Bad haircut and a small parking spot: Top 10 worst 911 calls of the year in B.C.

Bad haircut and a small parking spot: Top 10 worst 911 calls of the year in B.C.
Dan Taekema/CBC
E-Comm officials are urging people to think twice before tying up emergency lines.

E-Comm has once again released a list of reasons not to call 911 and this year, a small parking spot claimed number one.

Since 2013, E-Comm has surveyed its call-taking staff each year for calls that tie up emergency lines.

“Each year, there’s no shortage of examples of calls they have handled that do not warrant a call to 911,” E-Comm said in a release.

According to E-Comm, there was also an emerging trend this year, where some callers know they aren’t in an emergency, but call 911 anyway seeking general information.

“Sometimes, it feels like people may have forgotten that the reason to call 911 is to get help in a life or death situation,” Chelsea Brent, the call taker who handled the number one call on this year’s list, said in a statement.

“I take a lot of 911 calls where ‘I know this isn’t an emergency’ are the first words out of the caller’s mouth. But when I’m answering calls that aren’t an emergency, it means I’m not available for someone else who really does need critical help.”

Here is E-Comm’s list of top 10 reasons not to call 911 in 2019: 

  1. To complain hotel parking spot was too small
  2. To complain hair salon didn’t style their hair properly
  3. To complain their neighbour was vacuuming late at night
  4. Because they were upset the coin laundry machine didn’t have enough water
  5. To enquire why traffic was so bad
  6. To request police bring a shovel to dig their car out of the snow in front of their house
  7. Because police are being ‘too loud’ responding to an emergency and requesting that they should come back in the morning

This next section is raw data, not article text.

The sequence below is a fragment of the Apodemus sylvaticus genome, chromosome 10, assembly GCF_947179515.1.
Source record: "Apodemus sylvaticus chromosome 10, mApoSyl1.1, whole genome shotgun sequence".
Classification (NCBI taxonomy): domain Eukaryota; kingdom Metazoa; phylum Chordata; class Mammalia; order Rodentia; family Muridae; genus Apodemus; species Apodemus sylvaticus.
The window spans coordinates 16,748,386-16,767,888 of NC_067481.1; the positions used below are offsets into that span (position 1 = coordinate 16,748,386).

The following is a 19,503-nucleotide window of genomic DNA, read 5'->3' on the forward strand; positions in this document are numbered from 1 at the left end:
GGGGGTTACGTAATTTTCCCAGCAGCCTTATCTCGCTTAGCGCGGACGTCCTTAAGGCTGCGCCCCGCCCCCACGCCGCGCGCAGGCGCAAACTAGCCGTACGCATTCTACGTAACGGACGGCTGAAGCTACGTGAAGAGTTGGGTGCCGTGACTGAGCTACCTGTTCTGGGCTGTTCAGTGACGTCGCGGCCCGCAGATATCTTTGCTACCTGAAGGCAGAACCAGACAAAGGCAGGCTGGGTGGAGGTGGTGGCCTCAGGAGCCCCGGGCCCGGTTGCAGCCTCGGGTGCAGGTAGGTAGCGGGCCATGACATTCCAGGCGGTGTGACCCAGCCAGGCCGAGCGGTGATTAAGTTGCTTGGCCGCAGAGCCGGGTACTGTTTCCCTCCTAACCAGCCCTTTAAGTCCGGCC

8. To get information about water restrictions
  9. To report a broken ATM machine
  10. Because a gas station wouldn’t let them use the washroom

“Our staff must treat each call as an emergency until they are confident there isn’t one,” Jasmine Bradley, E-Comm Corporate Communications manager, said in a statement.

“Although these calls may seem absurd at the surface, our call-takers must take the time to investigate each one to make sure there isn’t a real emergency before directing them elsewhere. That takes time away from helping those in crisis.”

E-Comm recommends checking with municipalities or DriveBC for general questions about issues like water restrictions or traffic.

E-Comm is the first point of contact for 911 callers in 25 regional districts in British Columbia, handling approximately 1.6 million 911 calls a year (99 per cent of B.C.’s 911 call volume). E-Comm also provides dispatch services for police and fire departments and operates the largest multi‐jurisdictional, tri‐service wide‐area radio network in the province used by police, fire and ambulance personnel throughout Metro Vancouver and parts of the Fraser Valley.

Listen to a sample of the 911 nuisance calls here. 


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